The saplings that sprout up in denuded rainforest might seem to herald a recovery. But a report in the current Science  says that a few trees dominate the regrowth, reducing plant diversity in the logged forests and altering pollination patterns for nearby animals. Such inbred populations are usually much more susceptible to disease, drought, or other threats, the researchers warn.
James Hamrick of the University of Georgia, Athens, and his graduate student Preston Aldrich were concerned that trees left standing in the midst of cleared areas--so-called forest fragments--would not be able to exchange pollen and seeds with trees from a different fragment. To explore this possibility, the duo spent 3 years surveying the genetic diversity of Symphonia globulifera trees in a circular 38-hectare section of Southern Costa Rican rainforest that had been logged roughly 20 years ago.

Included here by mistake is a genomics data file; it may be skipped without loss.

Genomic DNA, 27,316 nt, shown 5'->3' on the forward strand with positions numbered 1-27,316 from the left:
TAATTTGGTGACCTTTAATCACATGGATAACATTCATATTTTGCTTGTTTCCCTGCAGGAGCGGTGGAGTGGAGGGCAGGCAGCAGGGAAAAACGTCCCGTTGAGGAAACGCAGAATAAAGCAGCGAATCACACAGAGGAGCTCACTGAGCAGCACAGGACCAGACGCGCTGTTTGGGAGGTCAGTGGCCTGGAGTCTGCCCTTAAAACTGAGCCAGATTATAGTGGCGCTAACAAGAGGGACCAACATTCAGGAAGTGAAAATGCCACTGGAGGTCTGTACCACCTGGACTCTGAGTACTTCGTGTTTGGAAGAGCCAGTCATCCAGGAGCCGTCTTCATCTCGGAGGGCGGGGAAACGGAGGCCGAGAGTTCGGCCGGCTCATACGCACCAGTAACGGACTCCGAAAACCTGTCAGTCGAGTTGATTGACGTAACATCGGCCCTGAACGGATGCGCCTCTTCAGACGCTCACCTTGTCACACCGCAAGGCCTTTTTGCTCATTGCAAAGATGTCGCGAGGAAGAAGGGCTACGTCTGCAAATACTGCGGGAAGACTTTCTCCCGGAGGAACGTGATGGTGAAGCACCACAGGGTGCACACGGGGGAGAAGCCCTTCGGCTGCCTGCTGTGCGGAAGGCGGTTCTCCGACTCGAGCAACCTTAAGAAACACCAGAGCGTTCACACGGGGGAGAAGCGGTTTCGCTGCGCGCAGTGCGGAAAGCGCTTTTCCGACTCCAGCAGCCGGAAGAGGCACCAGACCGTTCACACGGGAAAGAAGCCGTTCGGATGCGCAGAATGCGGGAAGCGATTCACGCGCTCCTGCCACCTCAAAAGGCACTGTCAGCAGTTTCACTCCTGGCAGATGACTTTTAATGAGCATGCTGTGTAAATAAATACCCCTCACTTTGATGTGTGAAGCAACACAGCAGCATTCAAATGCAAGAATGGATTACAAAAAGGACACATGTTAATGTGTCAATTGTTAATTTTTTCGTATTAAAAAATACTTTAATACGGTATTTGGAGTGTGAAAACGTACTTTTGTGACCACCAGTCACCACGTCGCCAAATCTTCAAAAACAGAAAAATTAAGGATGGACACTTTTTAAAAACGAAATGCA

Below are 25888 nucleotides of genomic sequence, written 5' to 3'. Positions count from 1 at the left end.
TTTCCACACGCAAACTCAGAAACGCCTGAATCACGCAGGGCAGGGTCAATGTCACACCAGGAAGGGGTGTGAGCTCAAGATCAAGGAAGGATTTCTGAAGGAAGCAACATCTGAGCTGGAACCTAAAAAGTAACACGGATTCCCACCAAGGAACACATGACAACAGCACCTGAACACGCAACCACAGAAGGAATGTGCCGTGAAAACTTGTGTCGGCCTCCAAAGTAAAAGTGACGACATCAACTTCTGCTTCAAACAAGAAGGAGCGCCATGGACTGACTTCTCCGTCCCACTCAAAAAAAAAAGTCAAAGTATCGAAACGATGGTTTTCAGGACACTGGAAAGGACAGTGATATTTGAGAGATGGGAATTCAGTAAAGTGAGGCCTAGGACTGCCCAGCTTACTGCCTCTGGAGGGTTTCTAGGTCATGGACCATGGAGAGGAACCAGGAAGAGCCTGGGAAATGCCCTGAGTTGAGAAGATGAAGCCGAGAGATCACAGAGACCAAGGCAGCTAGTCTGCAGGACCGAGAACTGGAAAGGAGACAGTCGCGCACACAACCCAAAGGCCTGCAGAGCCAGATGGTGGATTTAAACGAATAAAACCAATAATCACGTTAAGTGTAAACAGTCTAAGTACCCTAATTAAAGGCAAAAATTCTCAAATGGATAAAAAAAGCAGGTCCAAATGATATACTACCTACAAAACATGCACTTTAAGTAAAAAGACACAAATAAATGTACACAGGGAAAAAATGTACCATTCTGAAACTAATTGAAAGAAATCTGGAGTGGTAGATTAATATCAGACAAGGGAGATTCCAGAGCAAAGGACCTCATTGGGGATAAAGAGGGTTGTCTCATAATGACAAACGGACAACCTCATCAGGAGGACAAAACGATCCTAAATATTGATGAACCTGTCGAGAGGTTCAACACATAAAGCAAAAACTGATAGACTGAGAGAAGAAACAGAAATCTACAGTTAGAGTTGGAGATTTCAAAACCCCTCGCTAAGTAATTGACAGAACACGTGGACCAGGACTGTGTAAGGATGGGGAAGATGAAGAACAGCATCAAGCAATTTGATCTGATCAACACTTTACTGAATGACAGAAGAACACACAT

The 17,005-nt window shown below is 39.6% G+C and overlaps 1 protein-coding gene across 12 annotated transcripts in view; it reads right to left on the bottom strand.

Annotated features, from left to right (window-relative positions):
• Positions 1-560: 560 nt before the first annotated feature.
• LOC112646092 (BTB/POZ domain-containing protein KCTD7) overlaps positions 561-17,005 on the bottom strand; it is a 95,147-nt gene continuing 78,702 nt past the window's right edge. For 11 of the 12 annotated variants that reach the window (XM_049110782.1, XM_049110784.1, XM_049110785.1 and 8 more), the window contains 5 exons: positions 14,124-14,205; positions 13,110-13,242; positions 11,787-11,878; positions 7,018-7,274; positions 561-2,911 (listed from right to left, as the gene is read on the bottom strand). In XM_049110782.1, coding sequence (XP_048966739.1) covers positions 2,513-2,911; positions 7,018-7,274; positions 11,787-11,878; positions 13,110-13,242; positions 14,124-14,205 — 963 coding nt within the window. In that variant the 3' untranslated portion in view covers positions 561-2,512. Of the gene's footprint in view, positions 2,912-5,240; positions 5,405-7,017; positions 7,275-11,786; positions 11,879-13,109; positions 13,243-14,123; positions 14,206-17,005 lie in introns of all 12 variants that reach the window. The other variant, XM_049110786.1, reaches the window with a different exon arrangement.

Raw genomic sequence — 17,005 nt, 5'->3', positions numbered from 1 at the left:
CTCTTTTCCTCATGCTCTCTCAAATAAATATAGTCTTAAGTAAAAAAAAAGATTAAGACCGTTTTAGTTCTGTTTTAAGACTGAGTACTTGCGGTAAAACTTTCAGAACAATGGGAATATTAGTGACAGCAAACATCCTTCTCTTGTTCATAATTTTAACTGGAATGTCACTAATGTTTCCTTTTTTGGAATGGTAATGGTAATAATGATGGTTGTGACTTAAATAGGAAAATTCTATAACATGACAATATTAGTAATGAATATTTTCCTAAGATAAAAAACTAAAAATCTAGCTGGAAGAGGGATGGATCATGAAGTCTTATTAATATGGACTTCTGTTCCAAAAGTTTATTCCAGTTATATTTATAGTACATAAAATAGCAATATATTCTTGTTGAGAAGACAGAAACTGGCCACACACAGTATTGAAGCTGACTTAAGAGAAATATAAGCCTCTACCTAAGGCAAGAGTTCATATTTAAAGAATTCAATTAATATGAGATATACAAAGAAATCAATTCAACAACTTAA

They extracted DNA sequences from leaf and bark samples and identified which adults had borne the seeds which gave rise to the younger trees. The researchers found that 52% of the new seedlings in the logged area came from just two prolific adults in pasture area outside the fragmented forest. These "supertrees" produced bigger flowers and more fruit, attracting more pollinators such as bats and hummingbirds. "If the patterns continue, we will see some loss of genetic diversity," Hamrick says. The loss of diversity could extend to the pollinators as well, whose normal patterns were disrupted by the scattered locations of the superproducers.
Hamrick fears that such a pattern of regrowth may be forcing both the trees and the pollinators into a genetic bottleneck. But other researchers say the evidence isn't so clear. Chris Dick, a tropical ecologist at Harvard University, says that the research points to "plenty of gene flow" within the fragmented forest. "These fragments are not isolated." Dick also cautions against drawing too broad a conclusion from a snapshot of a plot that may continue to evolve.